Articles and Publications
New Limits on Missouri Punitive Damage Requests Go Into Effect
September 9, 2020
As of August 28, 2020, the state of Missouri will begin moving into a new era of tort reform by way of updates to requests for punitive damages. The passing of Senate Bill 591 (codified as RSMo § 510.261) only applies to actions filed on or after August 28, but the new law includes various significant modifications to requests for punitive damages which could greatly reduce the exposure of those doing business in Missouri who find themselves in the crosshairs of local juries and their infamously high verdicts.
Standard of Proof
The new law attempts to codify the standard of proof for punitive damages. Plaintiffs will be required to prove “by clear and convincing evidence that the defendant intentionally harmed the plaintiff without just cause or acted with a deliberate and flagrant disregard for the safety of others.” The clear and convincing standard was already the requirement in Missouri, but the “intentional” and “deliberate and flagrant disregard” language codifies a standard which otherwise included “willful, wanton, malicious or so reckless [conduct] as to be in utter disregard of the consequences.” Schroeder v. Lester E. Cox Medical Ctr., Inc., 833 S.W.2d 411, 420 (Mo. Ct. App. S.D. 1992) (The court also added “[s]uch acts are clearly distinguished from negligence.”)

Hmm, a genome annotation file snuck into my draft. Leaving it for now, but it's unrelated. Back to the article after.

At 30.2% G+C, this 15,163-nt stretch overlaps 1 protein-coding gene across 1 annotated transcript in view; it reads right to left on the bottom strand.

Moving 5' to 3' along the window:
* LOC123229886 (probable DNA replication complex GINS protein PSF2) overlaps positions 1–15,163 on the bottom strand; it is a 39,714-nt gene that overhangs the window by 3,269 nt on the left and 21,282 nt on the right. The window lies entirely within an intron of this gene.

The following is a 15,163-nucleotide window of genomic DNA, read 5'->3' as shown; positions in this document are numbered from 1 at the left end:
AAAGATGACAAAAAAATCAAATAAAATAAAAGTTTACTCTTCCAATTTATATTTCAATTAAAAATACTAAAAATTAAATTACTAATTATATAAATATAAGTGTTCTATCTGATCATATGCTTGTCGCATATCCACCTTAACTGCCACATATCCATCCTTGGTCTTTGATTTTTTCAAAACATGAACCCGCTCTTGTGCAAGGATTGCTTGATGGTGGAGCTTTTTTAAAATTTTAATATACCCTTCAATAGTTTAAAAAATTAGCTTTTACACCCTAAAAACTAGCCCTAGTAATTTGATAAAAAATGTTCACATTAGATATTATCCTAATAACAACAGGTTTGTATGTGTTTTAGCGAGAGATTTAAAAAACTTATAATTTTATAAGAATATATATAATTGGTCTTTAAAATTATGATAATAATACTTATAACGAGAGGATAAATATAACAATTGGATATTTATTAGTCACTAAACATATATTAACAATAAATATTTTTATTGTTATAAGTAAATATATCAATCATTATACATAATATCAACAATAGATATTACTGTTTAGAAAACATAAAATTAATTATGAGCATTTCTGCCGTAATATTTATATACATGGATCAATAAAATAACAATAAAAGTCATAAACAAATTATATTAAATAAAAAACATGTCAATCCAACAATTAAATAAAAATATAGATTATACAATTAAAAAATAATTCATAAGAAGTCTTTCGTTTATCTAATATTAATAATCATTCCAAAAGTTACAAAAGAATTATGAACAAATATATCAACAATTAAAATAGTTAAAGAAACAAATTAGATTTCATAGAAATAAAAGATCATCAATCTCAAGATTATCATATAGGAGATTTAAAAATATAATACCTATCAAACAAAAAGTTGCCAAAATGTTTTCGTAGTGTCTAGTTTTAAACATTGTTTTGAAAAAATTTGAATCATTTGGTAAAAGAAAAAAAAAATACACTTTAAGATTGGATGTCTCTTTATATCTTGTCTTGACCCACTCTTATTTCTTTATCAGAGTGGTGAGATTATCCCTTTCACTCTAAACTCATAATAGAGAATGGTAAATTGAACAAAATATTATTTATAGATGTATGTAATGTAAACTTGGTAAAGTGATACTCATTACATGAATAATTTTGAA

What remains to be determined in this language is the effect “deliberate and flagrant disregard” will be given. Over the years, Missouri courts have consistently blurred the line between reckless conduct and negligent or “grossly” negligent conduct. Even though reckless conduct would seem to encompass the scienter presupposed in the “deliberate and flagrant disregard” conduct, Missouri continues to push the limits. See Hoover’s Dairy, inc. v. Mid-America Dairyman, 700 S.W. 426, 436 (Mo. banc 1985) (“[P]unitive damages can be awarded in a negligence action, but only when the defendant knew or had reason to know that there was a high degree of probability that the action would result in injury.”); Peters v. General Motors Corp., 200 S.W.3d 1, 24 (Mo. Ct. App. W.D. 2006) (“Ordinarily exemplary damages are not recoverable in actions for negligence, because negligence, a mere omission of the duty to exercise care, is the antithesis of willful or intentional conduct.”); Elliot v. Kesler, 799 S.W.2d 97, 103 (Mo. Ct. App. W.D. 1990) (“In a negligence action, punitive damages may be awarded if the defendant ‘showed complete indifference to or conscious disregard for the safety of others.’”).